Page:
Sales, Transportation & Furnishing of Drugs

California drug trafficking laws prohibit the transporting, importing (bringing drugs into California) or selling, furnishing, or giving away of controlled substances.  This drug offense is usually prosecuted as a felony under California’s Health and Safety Code Sections 11352 or 11379 and is punishable by up to five years in state prison.  You can also be charged with trafficking if you aided, abetted or conspired with someone to traffic drugs.  Trafficking charges are often filed as a result of a police sting operation, in which case an entrapment defense may be possible.

Manufacturing Drugs

Manufacturing, compounding, converting, producing, deriving, or preparing by chemical extraction or independently by chemical synthesis or preparing drugs is a felony in California and is punishable under Health and Safety Code Section 11379.6 by up to seven years in state prison.  Cultivating or harvesting marijuana is prosecuted as a felony under Health and Safety Code Section 11358 and is punishable by up to three years in state prison.

Under the Influence of a Drug

Health and Safety Code Section 11550 makes it a misdemeanor to use or be under the influence of a controlled substance except when administered by a person licensed to dispense, prescribe or administer.  Under this same section it is also a misdemeanor to be unlawfully under the influence of a controlled substance while in the immediate personal possession of a loaded operable firearm.  A subsequent conviction with a prior is prosecuted as a felony.  Penalties for misdemeanor (Health and Safety Code Section 11550) is a minimum sentence of 90 days in county jail.  However, most offenders of this charge may qualify for Proposition 36 or DEJ (Deferred Entry of Judgment).

Sentencing Alternatives

We are strong believers and advocates for alternative sentencing for drug offenders, including drug rehabilitation and treatment programs.  In Los Angeles, depending on your specific circumstances you may be eligible for alternative sentencing such as Proposition 36 or Deferred Entry of Judgment (also known as DEJ or Diversion).  We have found these programs to be an effective alternative to county jail or state prison.

  • Proposition 36 – Prop 36
    The Substance Abuse and Crime Prevention Act, also known as “Prop 36,” allows individuals charged with first or second time non-violent, simple drug possession offenses to get substance abuse treatment as an alternative to incarceration.  A Proposition 36 sentence requires treatment for up to one year, with an additional six months of aftercare treatment.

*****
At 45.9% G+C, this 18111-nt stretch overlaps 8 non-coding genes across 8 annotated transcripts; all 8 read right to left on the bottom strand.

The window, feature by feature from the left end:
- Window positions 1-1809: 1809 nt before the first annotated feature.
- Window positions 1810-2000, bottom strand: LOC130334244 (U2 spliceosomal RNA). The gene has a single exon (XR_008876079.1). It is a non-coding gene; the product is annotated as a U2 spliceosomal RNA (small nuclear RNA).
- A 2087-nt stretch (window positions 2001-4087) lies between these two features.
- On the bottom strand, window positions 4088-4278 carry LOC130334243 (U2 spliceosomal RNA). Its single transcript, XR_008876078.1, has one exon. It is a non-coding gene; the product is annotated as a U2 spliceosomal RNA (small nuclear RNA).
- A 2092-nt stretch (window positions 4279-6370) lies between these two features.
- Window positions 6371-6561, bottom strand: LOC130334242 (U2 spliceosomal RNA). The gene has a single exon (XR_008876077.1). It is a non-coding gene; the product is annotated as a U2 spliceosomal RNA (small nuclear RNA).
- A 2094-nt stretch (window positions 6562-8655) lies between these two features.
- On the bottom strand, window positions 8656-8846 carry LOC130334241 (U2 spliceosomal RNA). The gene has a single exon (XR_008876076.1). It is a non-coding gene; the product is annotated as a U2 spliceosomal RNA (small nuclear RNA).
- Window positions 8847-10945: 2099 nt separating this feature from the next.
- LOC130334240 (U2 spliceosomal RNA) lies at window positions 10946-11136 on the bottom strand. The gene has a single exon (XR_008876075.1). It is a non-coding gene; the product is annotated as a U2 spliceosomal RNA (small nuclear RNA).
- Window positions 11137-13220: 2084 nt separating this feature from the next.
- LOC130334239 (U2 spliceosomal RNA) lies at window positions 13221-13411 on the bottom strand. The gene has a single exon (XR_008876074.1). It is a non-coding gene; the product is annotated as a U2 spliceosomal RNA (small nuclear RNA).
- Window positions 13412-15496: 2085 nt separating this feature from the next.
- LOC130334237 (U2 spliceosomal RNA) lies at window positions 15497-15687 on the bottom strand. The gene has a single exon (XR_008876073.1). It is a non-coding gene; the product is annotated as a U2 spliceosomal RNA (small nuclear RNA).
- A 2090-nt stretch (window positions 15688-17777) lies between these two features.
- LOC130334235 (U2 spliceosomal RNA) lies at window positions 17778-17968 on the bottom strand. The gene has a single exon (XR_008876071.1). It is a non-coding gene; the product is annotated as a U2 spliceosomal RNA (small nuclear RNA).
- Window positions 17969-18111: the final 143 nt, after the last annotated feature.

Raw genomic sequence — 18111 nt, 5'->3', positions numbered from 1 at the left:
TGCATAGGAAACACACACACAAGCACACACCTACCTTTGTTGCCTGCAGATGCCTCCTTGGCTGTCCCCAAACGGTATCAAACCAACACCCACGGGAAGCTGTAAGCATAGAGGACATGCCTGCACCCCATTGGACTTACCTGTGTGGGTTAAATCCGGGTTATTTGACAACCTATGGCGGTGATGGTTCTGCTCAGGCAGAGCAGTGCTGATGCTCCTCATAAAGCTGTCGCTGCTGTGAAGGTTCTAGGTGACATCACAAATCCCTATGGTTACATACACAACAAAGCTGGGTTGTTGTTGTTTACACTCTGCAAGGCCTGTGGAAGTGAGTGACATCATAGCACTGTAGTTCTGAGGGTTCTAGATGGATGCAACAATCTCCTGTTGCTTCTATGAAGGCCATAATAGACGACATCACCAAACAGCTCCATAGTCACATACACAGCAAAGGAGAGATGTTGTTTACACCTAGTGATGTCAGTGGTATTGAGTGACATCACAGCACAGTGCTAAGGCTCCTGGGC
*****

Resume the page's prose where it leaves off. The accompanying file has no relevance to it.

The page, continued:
• Deferred Entry of Judgment – DEJ
    For a Deferred Entry of Judgment, the defendant must enter a guilty plea to the drug charge; but he or she is not convicted.  For 18 months, the case is put on hold while the defendant takes drug education classes and shows he or she can avoid being arrested or convicted of another crime.  If the defendant succeeds, the charges are not entered on the defendant’s criminal record and the drug charge is dismissed.


One of the most crucial defenses in drug cases centers on the initial arrest and the seizure of the drugs.  Was the search by law enforcement conducted properly without violating your constitutional rights?  Did law enforcement have reasonable suspicion for the traffic stop, and if so, was there probable cause for the search of the car or the person that resulted in the seizure of the drugs?  Did law enforcement have the legal right to search your home or wiretap your phones?  Was the confidential informant (CI) a reliable source of information?  Illegal searches and seizures happen sometimes in drug cases and any evidence illegally obtained, usually cannot be used.  Suppression of the illegally obtained evidence often leads to dismissal of the charges.

Los Angeles Drug Attorney

If you or someone you know is facing drug charges, call us to discuss your legal situation.  We have defended many clients in Southern California facing criminal charges ranging from simple possession, to sales and manufacturing of drugs.  The criminal justice system is stacked against you.  We can help you, call us for a free one-on-one confidential consultation to discuss your legal options.

For aggressive and effective representation against criminal drug charges, including a free confidential consultation, contact Los Angeles criminal defense attorney Damian Siwek at DCS Defense.